Cystic Fibrosis-related Diabetes (CFRD)

Cystic fibrosis (CF) is a heritable disease caused by mutations in a gene called CFTR, which encodes for a transport protein that regulates the movement of water and salts in and out of cells. Mutations in the CFTR gene results in the transport protein being made incorrectly or not at all, which ultimately leads to the production of thick, sticky mucus in various organs and tissues.

While the most well-known symptoms of CF are centered in the lungs, nearly half of affected adults will develop diabetes as a result of the disease. This kind of diabetes is called CF-related diabetes, or CFRD.

What is diabetes?

Diabetes occurs when levels of glucose in the blood, commonly called blood sugar, are too high. The most common forms of diabetes are type 1 and type 2.

Type 1 diabetes is normally caused by the immune system mistakenly attacking the cells in the pancreas that secrete a hormone called insulin. This hormone helps cells to absorb glucose from the blood so they can use it for energy. As such, when insulin levels are too low, the cells cannot effectively absorb glucose from the bloodstream, so blood sugar levels get too high.

In type 2 diabetes, the pancreas makes lower-than-normal amounts of insulin, and the body’s tissues don’t respond to the hormone normally. This is called “insulin resistance.”

What is CF-related diabetes?

CFRD shares some traits with type 1 and type 2 diabetes. The sticky, thick mucus seen in CF damages the pancreas, leading to insufficient insulin production, much like in type 1 diabetes. The pancreas continues to produce insulin, but not enough to stay healthy.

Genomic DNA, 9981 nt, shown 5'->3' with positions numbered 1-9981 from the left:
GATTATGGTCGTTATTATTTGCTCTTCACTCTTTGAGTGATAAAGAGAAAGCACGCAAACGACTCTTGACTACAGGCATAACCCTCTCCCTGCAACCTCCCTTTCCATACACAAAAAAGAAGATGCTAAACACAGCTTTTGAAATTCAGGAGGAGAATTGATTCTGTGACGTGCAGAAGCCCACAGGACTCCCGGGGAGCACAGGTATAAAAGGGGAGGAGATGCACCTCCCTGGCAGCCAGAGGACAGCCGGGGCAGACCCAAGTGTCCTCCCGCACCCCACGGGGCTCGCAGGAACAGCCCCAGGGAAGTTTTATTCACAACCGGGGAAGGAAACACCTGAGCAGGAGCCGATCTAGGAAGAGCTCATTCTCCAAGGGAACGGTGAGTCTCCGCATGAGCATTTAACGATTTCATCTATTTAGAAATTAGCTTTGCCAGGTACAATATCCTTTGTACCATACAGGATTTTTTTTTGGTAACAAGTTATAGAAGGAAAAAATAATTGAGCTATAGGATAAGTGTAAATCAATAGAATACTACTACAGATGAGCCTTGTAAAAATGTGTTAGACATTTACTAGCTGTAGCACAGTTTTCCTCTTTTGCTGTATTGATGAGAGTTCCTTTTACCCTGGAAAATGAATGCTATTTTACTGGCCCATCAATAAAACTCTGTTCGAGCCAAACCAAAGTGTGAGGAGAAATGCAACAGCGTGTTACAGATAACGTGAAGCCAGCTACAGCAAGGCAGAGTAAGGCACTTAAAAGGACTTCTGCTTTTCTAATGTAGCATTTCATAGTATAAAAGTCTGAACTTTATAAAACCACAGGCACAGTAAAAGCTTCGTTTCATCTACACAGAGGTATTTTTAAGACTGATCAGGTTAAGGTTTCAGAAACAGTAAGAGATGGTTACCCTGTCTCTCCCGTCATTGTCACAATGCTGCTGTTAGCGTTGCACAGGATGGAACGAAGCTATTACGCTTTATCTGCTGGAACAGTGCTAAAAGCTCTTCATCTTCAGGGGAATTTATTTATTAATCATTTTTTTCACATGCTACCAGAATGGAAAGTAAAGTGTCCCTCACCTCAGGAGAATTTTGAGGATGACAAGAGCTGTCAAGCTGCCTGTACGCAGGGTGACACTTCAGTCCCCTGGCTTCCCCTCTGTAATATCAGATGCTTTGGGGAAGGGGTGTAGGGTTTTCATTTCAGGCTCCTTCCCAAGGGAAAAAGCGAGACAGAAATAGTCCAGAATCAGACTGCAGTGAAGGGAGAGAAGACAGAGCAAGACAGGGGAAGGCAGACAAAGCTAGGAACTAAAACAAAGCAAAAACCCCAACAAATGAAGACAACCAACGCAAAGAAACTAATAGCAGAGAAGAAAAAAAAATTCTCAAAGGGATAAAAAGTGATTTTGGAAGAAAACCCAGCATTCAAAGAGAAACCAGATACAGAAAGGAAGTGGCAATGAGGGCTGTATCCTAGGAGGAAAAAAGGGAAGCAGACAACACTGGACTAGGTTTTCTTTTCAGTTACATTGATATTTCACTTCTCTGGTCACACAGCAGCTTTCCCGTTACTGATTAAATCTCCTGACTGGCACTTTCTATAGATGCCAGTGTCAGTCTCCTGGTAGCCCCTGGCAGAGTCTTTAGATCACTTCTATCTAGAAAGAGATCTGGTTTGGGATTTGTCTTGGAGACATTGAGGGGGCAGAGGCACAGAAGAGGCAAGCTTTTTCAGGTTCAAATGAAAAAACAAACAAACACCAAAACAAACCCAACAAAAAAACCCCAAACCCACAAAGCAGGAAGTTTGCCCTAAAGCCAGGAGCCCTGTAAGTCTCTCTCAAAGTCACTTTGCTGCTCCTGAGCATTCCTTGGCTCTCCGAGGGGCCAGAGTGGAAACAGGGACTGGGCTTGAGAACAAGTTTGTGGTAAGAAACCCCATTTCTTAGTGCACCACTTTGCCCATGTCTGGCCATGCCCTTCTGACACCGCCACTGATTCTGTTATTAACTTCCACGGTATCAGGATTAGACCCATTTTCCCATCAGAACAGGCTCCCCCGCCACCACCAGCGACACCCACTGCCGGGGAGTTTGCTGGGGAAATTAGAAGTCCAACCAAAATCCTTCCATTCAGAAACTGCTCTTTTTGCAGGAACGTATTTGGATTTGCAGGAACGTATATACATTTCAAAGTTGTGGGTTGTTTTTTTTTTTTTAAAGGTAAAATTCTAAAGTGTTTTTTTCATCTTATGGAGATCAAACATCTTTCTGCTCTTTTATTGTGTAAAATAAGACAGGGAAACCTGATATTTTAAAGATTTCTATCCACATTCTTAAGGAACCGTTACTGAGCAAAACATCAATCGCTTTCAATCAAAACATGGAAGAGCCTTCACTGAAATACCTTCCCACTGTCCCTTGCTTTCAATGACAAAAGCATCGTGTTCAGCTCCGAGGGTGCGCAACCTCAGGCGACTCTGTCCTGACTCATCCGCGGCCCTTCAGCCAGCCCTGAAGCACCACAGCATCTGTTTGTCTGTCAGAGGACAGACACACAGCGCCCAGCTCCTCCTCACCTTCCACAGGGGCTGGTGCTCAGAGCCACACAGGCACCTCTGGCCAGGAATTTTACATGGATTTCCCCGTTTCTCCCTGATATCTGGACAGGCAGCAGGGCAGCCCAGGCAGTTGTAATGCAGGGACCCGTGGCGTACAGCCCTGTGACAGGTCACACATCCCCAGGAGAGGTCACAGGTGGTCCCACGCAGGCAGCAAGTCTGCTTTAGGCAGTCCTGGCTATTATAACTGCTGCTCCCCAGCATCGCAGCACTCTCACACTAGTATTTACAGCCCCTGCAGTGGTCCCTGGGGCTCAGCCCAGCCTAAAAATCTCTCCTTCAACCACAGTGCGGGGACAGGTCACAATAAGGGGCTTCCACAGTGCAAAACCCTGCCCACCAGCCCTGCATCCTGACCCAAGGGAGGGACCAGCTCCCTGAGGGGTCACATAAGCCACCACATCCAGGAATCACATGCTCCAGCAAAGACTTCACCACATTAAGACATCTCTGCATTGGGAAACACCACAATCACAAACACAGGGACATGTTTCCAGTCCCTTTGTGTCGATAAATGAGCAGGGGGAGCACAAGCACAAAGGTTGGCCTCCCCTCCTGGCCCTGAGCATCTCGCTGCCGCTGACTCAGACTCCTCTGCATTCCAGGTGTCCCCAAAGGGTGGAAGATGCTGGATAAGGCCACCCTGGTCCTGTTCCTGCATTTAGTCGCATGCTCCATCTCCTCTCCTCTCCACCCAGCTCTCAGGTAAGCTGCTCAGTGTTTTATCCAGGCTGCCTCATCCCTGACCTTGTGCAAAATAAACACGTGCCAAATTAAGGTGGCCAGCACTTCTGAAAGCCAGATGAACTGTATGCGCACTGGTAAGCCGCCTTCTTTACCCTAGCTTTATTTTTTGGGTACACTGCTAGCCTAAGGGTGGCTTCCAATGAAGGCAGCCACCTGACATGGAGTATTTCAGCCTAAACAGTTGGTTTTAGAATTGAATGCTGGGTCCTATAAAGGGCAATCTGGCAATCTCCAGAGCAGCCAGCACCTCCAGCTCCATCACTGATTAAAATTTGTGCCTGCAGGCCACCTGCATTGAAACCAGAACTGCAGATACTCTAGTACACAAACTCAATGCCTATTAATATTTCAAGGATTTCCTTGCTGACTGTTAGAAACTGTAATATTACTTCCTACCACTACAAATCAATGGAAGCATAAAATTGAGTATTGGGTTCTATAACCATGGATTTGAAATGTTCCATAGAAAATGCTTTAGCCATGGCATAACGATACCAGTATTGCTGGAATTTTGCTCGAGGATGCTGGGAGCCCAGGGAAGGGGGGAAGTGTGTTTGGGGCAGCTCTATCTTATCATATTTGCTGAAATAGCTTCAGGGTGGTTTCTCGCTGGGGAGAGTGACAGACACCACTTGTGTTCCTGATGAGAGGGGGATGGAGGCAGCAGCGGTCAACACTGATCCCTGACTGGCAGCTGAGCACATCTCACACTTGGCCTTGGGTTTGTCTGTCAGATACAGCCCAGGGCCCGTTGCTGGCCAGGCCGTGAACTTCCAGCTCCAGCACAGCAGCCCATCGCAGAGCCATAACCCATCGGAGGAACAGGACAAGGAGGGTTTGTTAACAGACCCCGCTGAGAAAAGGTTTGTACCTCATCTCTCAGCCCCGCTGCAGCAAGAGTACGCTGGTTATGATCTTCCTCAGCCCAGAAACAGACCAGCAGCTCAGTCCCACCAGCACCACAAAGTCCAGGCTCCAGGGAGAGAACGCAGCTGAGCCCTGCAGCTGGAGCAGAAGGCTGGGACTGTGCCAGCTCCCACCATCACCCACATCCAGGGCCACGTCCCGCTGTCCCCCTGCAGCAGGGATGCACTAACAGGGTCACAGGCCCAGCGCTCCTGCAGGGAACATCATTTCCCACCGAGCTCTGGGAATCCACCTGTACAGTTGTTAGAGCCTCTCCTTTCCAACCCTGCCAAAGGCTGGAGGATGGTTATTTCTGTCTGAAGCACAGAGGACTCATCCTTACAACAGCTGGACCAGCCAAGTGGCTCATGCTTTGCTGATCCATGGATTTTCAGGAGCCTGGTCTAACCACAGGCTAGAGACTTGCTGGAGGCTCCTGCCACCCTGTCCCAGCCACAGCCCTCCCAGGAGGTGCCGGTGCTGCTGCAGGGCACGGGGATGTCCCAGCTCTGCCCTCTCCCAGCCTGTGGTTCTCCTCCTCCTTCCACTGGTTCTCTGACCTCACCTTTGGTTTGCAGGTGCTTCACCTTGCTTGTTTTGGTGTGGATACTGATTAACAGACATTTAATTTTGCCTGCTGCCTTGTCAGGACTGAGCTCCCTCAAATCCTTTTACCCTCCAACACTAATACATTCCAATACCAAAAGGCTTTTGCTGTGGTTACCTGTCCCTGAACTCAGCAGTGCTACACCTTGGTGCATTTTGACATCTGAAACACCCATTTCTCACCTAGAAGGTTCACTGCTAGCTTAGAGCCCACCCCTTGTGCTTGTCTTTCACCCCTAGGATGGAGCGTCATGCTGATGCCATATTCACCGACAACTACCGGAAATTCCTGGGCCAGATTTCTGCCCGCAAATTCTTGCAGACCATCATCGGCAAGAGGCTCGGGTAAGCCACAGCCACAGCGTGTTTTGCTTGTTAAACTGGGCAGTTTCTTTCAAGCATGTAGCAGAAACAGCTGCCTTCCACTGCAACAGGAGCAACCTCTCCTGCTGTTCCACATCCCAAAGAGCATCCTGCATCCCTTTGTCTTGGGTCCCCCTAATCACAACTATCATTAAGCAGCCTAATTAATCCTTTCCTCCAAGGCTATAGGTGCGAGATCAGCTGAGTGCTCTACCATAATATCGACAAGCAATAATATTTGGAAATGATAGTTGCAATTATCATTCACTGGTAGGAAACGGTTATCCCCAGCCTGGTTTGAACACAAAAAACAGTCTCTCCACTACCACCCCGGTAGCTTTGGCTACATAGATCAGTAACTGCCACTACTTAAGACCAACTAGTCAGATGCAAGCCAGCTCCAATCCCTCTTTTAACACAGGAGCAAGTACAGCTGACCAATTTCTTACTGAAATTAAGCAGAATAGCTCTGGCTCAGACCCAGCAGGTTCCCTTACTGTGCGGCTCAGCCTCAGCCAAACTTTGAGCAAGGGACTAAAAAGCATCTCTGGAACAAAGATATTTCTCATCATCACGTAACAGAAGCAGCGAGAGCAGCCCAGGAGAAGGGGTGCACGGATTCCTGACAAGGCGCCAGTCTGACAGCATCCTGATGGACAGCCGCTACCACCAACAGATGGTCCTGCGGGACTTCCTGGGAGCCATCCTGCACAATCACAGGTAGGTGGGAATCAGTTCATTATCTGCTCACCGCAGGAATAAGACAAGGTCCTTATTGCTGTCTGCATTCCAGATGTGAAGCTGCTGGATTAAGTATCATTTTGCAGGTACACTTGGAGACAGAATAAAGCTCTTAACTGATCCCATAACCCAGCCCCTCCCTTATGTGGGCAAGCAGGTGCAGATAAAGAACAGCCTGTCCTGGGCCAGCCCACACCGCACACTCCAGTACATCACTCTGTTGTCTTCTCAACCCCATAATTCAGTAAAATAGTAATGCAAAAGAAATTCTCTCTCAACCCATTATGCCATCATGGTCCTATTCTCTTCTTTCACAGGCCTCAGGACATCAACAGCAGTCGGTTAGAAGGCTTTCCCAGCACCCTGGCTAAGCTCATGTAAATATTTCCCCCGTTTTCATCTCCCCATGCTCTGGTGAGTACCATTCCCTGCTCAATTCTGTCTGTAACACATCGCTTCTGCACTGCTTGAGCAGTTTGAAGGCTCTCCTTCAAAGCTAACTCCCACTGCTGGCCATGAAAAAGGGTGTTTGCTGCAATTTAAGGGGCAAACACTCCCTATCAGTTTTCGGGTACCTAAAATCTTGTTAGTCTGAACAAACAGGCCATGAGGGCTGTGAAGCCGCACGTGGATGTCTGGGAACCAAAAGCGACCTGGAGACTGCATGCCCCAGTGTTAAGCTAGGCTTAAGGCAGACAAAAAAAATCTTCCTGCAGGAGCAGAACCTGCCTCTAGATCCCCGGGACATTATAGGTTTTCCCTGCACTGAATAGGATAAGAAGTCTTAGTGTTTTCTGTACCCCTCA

In addition, people with CF are often insulin-resistant, a hallmark of type 2 diabetes. Insulin resistance in CFRD can be especially evident during an illness, pregnancy, or when using steroid medications.

What are symptoms of CFRD?

Common CFRD symptoms include increased thirst and excessive urination, both of which result from abnormally high blood sugar levels. CFRD may also cause excessive fatigue, weight loss, and an unexplained decline in lung function.

How is CFRD diagnosed?

Most CFRD patients do not know they have diabetes until the disease is diagnosed. For this reason, CF care guidelines for CFRD recommend that people with CF undergo an oral glucose tolerance test every year starting at age 10.

The recommended test is the oral glucose tolerance test. Another used sometimes to check for diabetes, called hemoglobin A1c, is not recommended for CFRD because it’s prone to false-negatives.

How is CFRD treated?

CFRD treatment includes monitoring blood sugar levels and keeping these levels within the normal range — usually with insulin injections — maintaining an active lifestyle, and eating healthy foods. Unlike people with type 1 and 2 diabetes, most CFRD patients need to eat a high-calorie diet to maintain a healthy body weight, as is the case with other CF patients.

The different types of insulin are classified by how long they last in the body and how fast they work. A patient and their care team should work together to determine the most suitable kind of treatment since no specific insulin regimen has been found to be better overall for CFRD.

Oral hypoglycemics, or anti-diabetic therapies, are not as effective as insulin to treat CFRD, and are not recommended outside the context of clinical trials.


Last updated: Sept. 1, 2021


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